The Big Diet And Exercise Mistake You're Making, According To A Health Coach_freckle removal cream for body

Sarah Hays Coomer·8 min read

“Your assignment from your health coach is to eat a pint of ice cream every night before bed.”

Even as the words came out, I knew how absurd they seemed, but this was not an attempt at reverse psychology. A health coach’s job is never to act as a therapist, and a well-trained coach will only offer concrete guidance when asked.

My client was pushing me for solutions. She wanted an escape hatch from the relentless carnival ride of diet culture, and in order to get there, she needed to take a leap of faith that felt, to her, like a free fall.

“The whole pint. Every night,” I continued. “If you do that, next time we meet, we can get a clear, guilt-free assessment of how it feels.”

She was eating a pint of ice cream every night on her own anyway ― clandestine liaisons with butter pecan. I just helped her move it out of the forbidden.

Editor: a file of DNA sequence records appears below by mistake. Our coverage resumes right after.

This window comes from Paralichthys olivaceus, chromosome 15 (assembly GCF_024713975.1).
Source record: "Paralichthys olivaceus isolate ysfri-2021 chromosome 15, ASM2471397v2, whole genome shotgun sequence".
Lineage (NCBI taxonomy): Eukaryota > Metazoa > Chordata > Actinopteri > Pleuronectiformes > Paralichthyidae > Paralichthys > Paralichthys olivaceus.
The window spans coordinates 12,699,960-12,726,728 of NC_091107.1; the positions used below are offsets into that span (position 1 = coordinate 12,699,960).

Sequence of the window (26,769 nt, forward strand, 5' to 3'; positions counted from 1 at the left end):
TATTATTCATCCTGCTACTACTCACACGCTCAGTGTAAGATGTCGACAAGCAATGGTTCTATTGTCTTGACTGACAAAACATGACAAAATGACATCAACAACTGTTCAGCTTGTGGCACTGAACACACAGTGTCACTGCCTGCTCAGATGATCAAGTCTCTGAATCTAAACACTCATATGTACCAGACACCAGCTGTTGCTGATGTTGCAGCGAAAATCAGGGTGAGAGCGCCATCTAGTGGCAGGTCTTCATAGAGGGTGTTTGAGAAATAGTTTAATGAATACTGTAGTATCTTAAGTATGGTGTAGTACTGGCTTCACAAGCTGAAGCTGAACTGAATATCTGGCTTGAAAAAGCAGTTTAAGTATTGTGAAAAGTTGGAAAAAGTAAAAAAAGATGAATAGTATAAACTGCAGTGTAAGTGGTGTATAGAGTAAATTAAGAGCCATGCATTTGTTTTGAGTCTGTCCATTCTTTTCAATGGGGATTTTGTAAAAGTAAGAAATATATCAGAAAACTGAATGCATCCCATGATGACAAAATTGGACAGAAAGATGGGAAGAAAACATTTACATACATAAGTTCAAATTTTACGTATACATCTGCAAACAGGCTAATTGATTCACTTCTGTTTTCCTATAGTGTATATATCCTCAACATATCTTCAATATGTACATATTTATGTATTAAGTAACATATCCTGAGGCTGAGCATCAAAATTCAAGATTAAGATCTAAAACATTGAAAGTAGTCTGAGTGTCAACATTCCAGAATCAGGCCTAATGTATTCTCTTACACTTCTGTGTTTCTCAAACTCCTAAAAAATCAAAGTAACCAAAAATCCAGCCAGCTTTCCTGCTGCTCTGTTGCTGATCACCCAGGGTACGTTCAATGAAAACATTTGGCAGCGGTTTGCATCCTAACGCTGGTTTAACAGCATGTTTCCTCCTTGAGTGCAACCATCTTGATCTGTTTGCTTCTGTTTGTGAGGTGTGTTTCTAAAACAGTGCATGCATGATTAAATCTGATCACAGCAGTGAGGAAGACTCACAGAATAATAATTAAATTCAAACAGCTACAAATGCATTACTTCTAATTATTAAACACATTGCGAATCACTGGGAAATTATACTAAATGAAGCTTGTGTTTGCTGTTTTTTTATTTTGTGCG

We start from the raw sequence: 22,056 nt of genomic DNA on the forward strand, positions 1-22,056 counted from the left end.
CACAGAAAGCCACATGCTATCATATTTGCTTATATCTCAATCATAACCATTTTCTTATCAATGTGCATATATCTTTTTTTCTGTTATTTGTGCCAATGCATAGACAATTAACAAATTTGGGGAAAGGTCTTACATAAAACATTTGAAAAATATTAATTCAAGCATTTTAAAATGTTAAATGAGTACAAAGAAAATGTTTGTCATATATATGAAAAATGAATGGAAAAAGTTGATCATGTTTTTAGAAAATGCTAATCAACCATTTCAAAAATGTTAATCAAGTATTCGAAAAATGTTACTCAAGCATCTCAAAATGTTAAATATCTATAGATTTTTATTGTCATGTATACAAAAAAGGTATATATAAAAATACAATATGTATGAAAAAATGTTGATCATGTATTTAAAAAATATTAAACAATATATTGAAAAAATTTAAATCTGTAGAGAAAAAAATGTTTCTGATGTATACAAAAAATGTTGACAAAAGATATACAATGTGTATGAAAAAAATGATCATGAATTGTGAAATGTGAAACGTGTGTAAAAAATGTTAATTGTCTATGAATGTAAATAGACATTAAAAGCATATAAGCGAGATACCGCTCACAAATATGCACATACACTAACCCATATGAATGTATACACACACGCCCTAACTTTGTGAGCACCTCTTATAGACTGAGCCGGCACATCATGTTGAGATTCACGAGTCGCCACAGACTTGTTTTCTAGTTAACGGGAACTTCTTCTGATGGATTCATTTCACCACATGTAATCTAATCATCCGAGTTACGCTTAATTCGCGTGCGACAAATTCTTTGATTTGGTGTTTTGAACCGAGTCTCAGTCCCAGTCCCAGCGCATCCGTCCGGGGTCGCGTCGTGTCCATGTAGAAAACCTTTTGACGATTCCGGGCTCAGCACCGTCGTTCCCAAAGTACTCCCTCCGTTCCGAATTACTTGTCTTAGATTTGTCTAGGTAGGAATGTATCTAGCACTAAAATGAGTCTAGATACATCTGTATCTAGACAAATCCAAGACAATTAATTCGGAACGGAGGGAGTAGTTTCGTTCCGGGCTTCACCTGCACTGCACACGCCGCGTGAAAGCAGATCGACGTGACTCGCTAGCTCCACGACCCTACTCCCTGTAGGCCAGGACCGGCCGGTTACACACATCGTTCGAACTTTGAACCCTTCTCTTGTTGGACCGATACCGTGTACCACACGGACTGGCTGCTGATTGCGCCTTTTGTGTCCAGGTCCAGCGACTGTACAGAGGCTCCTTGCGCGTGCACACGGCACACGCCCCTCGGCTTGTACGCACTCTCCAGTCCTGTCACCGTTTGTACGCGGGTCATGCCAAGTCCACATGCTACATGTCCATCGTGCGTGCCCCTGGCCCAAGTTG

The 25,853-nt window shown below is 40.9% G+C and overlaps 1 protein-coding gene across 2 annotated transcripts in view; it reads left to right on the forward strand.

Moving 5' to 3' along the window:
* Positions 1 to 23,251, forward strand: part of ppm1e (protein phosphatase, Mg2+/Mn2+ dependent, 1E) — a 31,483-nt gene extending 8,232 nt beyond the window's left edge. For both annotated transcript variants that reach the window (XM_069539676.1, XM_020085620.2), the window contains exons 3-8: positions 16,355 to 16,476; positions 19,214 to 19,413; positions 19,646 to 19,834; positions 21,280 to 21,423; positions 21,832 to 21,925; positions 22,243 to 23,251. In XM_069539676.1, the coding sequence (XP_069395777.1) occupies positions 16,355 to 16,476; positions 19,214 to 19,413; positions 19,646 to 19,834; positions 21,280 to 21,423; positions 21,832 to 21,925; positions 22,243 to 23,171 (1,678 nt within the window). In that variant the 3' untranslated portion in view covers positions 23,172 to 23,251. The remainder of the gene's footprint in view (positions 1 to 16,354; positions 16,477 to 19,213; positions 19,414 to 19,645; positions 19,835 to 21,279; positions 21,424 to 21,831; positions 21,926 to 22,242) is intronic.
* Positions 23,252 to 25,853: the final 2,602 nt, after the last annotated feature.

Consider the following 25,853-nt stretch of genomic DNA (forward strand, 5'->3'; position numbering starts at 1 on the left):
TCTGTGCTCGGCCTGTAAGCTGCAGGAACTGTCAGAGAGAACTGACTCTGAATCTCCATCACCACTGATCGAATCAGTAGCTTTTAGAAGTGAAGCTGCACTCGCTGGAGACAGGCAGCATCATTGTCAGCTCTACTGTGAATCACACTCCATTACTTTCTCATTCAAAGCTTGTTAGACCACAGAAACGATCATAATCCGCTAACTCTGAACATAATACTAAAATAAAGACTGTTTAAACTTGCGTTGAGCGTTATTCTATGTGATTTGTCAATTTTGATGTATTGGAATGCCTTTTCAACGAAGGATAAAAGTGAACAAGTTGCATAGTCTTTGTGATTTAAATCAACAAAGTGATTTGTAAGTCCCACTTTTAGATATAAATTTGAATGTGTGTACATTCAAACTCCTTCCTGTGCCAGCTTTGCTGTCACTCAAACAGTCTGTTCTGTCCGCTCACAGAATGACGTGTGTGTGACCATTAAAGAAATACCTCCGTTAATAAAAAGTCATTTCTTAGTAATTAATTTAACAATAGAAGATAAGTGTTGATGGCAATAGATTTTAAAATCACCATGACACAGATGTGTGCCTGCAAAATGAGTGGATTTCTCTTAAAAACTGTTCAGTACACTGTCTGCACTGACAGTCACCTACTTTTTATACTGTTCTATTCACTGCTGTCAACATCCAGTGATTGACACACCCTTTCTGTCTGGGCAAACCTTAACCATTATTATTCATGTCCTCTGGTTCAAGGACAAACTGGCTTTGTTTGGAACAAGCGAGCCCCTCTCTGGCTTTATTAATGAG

It was a classic struggle: Wake up with all the “best” intentions and set a bunch of rules for how to get through the day and night. Decide in advance how much to eat (and when) and what calisthenics to perform. Grow frustrated as the day wears on, abandon the goals in exchange for promises of tomorrow, heavily indulge in anticipation of upcoming deprivation, and sleep fitfully before doing it all again the next day — for decades.

Like so many of my other clients over the years, she struggled with her weight and with impulse control. I could relate.

We’ve been told forever that we’re bad if we eat late at night. That we’re lazy if we don’t work out, and God forbid if we simply don’t like to cook. Something is wrong with you! You need to control yourself!Send in the self-care apps, trackers, diets and fitness plans that will transform you into a “better” person.

Early on, I bought into those tropes as much as anyone else, but as a Mayo Clinic and national board-certified health and wellness coach, the most important thing I’ve learned over the course of my nearly 20-year career is that “control” isn’t the answer. Any kind of “self-care” that feels more like a chore than a step toward freedom is bound to send you ricocheting blindly back to your old “bad” habits.


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